I think this illness can start really slowly and sneakily, a lot earlier than we think. 

There are also studies that show that one of the best predictors of lasting recovery is variety of diet. 

I'd say, don't make any promises to your d. IF you think being vegetarian has nothing to do with ed, let her know that she can try to continue as a vegetarian and you will support that, but that if in future it seems like it would be better for her health to have a more varied diet (ie if she's not gaining weight or her symptoms aren't abating), then she may need to give up vegetarianism. 

ps. It was part of a long journey with a lot of fights in it, but my d had seconds of beef stew when I made it last week! And I never have to go to the health food store now and buy stupid Tofurkey products. yeech!


best wishes,

D diagnosed with EDNOS May 2013 at age 15, refed at home Aug 2013, since then symptoms gradually lessened and we retaught her how to feed and care for herself, including individual therapy, family skills DBT class, SSRI medication and relapse-prevention strategies. Anxiety was pre-existing and I believe she was sporadically restricting since about age 9. She now eats and behaves like any normal older teen, and is enjoying school, friends, sports, music and thinking about the future.
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3sweets
Psycho_Mom wrote:
Hi,

My d gave up red meat at age nine. (And up until then she LOVED beef, it was her favorite food.) She was diagnosed with ed at age 15 1/2. After I managed to get her entire growth chart history, I saw that, although she had stayed on a reasonable looking curve right up until the precipitous decline before diagnosis, it wasn't the right curve, it was lower. Her entire weight trajectory was slightly lower starting at....age nine. 

I think this illness can start really slowly and sneakily, a lot earlier than we think. 

There are also studies that show that one of the best predictors of lasting recovery is variety of diet. 

I'd say, don't make any promises to your d. IF you think being vegetarian has nothing to do with ed, let her know that she can try to continue as a vegetarian and you will support that, but that if in future it seems like it would be better for her health to have a more varied diet (ie if she's not gaining weight or her symptoms aren't abating), then she may need to give up vegetarianism.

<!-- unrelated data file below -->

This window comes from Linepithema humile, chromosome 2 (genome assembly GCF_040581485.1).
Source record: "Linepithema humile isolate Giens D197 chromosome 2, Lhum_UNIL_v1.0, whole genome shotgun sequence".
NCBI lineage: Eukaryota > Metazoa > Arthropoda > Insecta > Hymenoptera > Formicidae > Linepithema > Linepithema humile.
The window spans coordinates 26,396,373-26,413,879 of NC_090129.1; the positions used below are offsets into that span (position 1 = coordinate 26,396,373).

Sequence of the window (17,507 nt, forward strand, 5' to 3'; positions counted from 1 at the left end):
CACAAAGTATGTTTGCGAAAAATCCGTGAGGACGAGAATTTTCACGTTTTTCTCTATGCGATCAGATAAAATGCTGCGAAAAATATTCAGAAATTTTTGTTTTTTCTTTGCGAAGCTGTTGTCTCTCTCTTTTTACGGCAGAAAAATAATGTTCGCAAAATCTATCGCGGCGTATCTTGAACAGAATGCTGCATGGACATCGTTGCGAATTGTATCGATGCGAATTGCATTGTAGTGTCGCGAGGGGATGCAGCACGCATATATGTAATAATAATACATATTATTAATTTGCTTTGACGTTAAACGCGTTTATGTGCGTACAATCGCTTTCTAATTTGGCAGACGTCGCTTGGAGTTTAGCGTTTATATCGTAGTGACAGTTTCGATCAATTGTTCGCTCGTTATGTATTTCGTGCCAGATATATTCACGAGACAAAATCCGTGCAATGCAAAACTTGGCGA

ps. It was part of a long journey with a lot of fights in it, but my d had seconds of beef stew when I made it last week! And I never have to go to the health food store now and buy stupid Tofurkey products. yeech!


best wishes,

14 yr old D dx with RAN Nov. 2015
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3sweets
Thanks for all of the insight and helpful suggestions.  I am going to try the recipes you all shared.  Just reading your posts and knowing there are other parents who have children that struggled with ED helped me to not feel alone in this process.  I appreciate the hugs [smile]
14 yr old D dx with RAN Nov. 2015
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Elena
My d eventually has decided to eat fish again, but so far will not eat other meats. The vegetarianism came with the ED in our case, but I haven't been tough enough to eliminate it yet. I rely on a lot of Quorn products ( found in freezer section of supermarket), which is a fungus based source of protein that my d seems to be able to tolerate , so when I make a stir fry for the family, I put all the same vegies in both pans, and chicken in ours but the fake Quorn chicken for my d. The Quorn absorbs oil quite well. Basically i add oil and or cream to everything I can!
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Jax1
Hugs and understanding to you xx My daughter is 20 now and was really dangerously sick for three months while I was away caring for my Auntie with cancer. When I got back she was nearly dead. Upon refeeding she ate meat quite a lot and seemed to need highly fatty foods like stir fry noodles with beef etc. Following weight regain after a tortuous 18mths-2 years She went vego. So yes it is ED I believe but as I was vego for six years at Uni I had lots of highly nutritious meals to make for her weight maintenance. Red lentil lasagne is great with lots of cheese and full fat milk in the sauce. Nut roast with roast veggies esp sweet potatoes using extra virgin olive oil. It is so good for you that's all we use as her ED resulted in heart problems and extra v olive oil is very good for heart. I find she likes lots of herbs and garlic. I also make falafels with a chilli salsa and tabbouleh. Lentil burgers can pack quite a lot of cheese I use brown canned lentils for those. Also I make banana apple chia bread with honey instead of sugar which she finds acceptable. Halloumi has been a favourite pan fried in olive oil. Mexican flavoured brown rice is a quick microwave option to have with that. My daughter is always trying to cut out carbs so I buy lovely multigrain bread or fruit bread and she'll eat that. Granola is good with Greek yogurt and looks healthy if you add strawberries and blueberries! We are nothing if not devoted us ed parents!! Main prob is that I went from normal to uncomfortably big myself by eating with her when sometimes not hungry!! I figure it's a small price to pay for my daughter's health and life! Still battling but she has just got a boyfriend so that is positive I think ???